At the library today we hauled a big stack of books, some chosen by me, some chosen by Moomin, over to a good spot on the floor. I offered to read anything in the stack. Over Batman, Marvel Team, the Amazing Ant-Man, Garfield, and more cracktastic comics… he chose “Eleanor Roosevelt: First Lady of the World“, a comic-book style biography. We learned that Eleanor’s mom and dad and brother died before she was 10. She taught dancing at a community center, got married to her distant cousin, had 6 kids really fast, and hosted a lot of dinners and parties and by the way she hated war. Then Franklin got polio. And then was President and stuff. (And then I took a moment to explain the Great Depression.) He liked the part about how Eleanor was at a theater or movie or something, and refused to sit on the white side or the black side, but instead put a chair in the middle of the aisle and would not move.
Most of the book was about Eleanor being a delegate to the United Nations and how she was all fierce about it and about writing the U.N. Declaration of Human Rights. I thought this would be the most boring thing in the world to a 6-year-old who complains if there is not combat occurring every few pages, with liberal use of words like “Pow!” and “Ka-THWAP!” I was wrong. He was fascinated and asked me a lot of questions about what “Human rights” meant.
I have to boast, I am sorry… On the page where Eleanor was in the Red Cross, he said “Hey! I know who founded the Red Cross! Do you? Because it was Clara Barton, do you remember the book about Clara Barton?” Really… I thought I would burst with pride there on the library floor… What a terribly smug feeling. I have to remind myself this is the kid who, just recently, meanly pinched the arm of another kid for casting a Dungeons and Dragons spell on his character’s in-game pet mutant zombie rat. It is a good thing that he has an occasional flaw, like being carsick or whining for more lemonade.
Then we read a Batman Strikes comic book about Dwight “Night Train” Goldwater, whose family was kidnapped and threatened by crooked bookie gangsters backed by the evil supervillain “Bane”. There was a lot of kapow, some ridiculous electrified Bat-Bolos, and about 2 seconds of plot as we wondered if Dwight would throw the fight for Heavyweight Champion of the World. I had to explain professional boxing, gambling terms, Bruce Wayne’s detailed research into the real estate holdings of the gangster, and all sorts of other strange stuff. Moomin impressed me with his expressive readings in different voices, particularly the way that he did the TV and fight announcers with pompous masculinity. It was awesome.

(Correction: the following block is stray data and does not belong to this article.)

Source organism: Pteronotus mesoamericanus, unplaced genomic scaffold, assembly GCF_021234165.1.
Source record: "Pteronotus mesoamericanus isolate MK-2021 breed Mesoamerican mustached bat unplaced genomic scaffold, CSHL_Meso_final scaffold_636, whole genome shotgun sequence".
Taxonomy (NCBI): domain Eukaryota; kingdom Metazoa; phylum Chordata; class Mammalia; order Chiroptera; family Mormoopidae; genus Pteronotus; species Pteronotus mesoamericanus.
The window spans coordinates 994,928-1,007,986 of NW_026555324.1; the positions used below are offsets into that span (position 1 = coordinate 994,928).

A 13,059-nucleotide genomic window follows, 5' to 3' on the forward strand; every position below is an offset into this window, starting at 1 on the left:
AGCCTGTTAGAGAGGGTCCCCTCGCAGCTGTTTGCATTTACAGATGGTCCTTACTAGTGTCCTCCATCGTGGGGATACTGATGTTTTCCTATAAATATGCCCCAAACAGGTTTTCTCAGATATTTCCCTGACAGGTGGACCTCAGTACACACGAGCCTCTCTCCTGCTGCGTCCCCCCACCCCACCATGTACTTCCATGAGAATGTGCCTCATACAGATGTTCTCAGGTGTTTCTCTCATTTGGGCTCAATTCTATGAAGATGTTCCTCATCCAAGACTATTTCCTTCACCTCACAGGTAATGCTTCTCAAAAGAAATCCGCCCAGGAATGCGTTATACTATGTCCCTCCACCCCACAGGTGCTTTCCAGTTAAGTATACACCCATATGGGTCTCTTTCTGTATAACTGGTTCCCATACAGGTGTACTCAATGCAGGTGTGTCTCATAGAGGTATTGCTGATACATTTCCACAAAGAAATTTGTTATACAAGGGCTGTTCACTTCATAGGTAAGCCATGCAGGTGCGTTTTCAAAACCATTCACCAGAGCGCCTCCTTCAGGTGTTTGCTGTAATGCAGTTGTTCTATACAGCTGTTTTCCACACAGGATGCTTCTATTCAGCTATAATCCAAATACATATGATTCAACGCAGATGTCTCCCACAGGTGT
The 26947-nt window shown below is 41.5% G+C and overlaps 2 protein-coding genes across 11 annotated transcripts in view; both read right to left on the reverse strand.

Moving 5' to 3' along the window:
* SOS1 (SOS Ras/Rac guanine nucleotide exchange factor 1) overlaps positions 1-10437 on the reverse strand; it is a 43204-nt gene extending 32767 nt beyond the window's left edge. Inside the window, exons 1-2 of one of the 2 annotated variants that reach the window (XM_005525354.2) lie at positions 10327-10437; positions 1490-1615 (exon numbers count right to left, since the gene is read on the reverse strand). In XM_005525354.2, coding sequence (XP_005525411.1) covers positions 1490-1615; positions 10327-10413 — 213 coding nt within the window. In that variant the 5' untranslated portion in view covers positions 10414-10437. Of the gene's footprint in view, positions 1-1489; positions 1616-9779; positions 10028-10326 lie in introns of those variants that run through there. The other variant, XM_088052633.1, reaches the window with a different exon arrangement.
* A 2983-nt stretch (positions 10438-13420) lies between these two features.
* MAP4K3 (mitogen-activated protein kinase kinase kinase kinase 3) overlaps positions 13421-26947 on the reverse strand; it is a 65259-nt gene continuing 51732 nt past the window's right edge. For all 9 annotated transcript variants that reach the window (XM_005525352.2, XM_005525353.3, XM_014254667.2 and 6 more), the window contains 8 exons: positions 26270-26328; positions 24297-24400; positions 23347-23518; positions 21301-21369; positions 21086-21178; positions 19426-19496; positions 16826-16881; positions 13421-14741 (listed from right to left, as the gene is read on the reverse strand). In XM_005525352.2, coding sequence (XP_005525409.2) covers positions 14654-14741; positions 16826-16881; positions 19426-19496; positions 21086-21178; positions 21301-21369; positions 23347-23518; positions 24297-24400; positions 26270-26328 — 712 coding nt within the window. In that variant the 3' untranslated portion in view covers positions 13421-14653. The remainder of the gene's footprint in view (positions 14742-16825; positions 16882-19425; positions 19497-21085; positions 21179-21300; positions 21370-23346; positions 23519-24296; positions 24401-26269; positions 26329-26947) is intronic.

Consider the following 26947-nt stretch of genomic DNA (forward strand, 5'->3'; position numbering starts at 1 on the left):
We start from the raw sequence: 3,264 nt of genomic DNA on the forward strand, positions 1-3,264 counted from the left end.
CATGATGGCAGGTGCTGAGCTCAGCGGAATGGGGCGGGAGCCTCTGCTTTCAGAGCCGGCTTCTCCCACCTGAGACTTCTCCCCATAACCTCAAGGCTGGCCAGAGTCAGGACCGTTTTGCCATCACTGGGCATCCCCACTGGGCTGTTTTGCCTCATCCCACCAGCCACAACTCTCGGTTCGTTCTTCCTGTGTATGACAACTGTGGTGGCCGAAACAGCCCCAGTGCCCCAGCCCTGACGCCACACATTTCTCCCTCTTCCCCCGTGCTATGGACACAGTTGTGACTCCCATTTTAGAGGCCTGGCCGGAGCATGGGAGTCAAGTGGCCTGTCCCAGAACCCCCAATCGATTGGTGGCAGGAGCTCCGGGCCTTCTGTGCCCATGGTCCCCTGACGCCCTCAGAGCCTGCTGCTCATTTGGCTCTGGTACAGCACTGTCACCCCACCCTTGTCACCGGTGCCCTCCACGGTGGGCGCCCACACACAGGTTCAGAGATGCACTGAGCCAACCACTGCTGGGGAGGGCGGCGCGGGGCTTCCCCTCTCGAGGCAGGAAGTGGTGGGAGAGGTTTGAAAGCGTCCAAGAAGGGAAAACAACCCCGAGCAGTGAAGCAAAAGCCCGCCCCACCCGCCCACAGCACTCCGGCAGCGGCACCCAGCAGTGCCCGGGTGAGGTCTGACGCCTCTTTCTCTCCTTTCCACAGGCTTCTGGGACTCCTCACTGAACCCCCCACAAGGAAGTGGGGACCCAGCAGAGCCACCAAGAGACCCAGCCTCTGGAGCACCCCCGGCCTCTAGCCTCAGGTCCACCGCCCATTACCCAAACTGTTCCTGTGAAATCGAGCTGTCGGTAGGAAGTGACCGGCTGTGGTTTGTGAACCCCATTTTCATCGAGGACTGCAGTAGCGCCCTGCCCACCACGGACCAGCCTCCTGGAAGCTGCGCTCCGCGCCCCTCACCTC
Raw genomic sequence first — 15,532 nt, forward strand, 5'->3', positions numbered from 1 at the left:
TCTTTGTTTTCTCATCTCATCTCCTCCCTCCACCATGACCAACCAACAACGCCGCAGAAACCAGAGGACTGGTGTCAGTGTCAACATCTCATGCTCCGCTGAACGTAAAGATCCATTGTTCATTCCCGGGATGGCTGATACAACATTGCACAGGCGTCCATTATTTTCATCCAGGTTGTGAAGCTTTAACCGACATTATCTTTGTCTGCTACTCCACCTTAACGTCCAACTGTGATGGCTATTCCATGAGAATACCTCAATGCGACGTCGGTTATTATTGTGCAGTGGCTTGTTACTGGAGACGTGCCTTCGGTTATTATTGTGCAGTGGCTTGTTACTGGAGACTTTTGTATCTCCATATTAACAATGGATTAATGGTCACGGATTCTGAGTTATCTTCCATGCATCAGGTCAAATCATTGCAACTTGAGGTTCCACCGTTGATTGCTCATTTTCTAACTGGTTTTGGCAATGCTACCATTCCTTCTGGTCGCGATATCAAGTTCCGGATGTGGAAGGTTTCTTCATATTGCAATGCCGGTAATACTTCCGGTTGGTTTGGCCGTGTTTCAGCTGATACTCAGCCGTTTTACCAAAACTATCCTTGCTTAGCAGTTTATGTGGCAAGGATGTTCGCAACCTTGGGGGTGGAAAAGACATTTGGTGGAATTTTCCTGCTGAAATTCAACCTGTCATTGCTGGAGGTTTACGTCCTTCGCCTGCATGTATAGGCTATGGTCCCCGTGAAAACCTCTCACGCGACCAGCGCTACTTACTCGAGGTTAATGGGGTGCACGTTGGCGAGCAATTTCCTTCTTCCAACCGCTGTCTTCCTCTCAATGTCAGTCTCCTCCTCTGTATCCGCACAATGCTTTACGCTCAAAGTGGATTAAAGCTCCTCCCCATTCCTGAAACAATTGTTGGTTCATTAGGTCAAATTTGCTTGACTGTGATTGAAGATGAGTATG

I was shocked to read at the back of the book that Eleanor Roosevelt was the only female delegate to the United Nations. 1946! Surely somewhere… but no. I didn’t think I could be surprised by sexism ever again, I’m so damn bitter. But there it is. I was surprised. I thought that in 1946 there maybe would have been more than one token woman in the attempt at global policy-making and politics. I explained to Moomin that I was surprised, and that things are a tiny bit better now, but only a little bit.
For a while on the drive home I imagined a wonderful graphic biography series of women in rock music. I totally imagined myself interviewing Joan Jett about her life story and writing the copy for the comic book biography for 2nd graders. Wouldn’t that be awesome? You’d read it, wouldn’t you? A whole series of biographies! Hell, why stop at punk rock? I’ll write the 2nd grade comic book edition of “Judith Butler, Gender Warrior” too.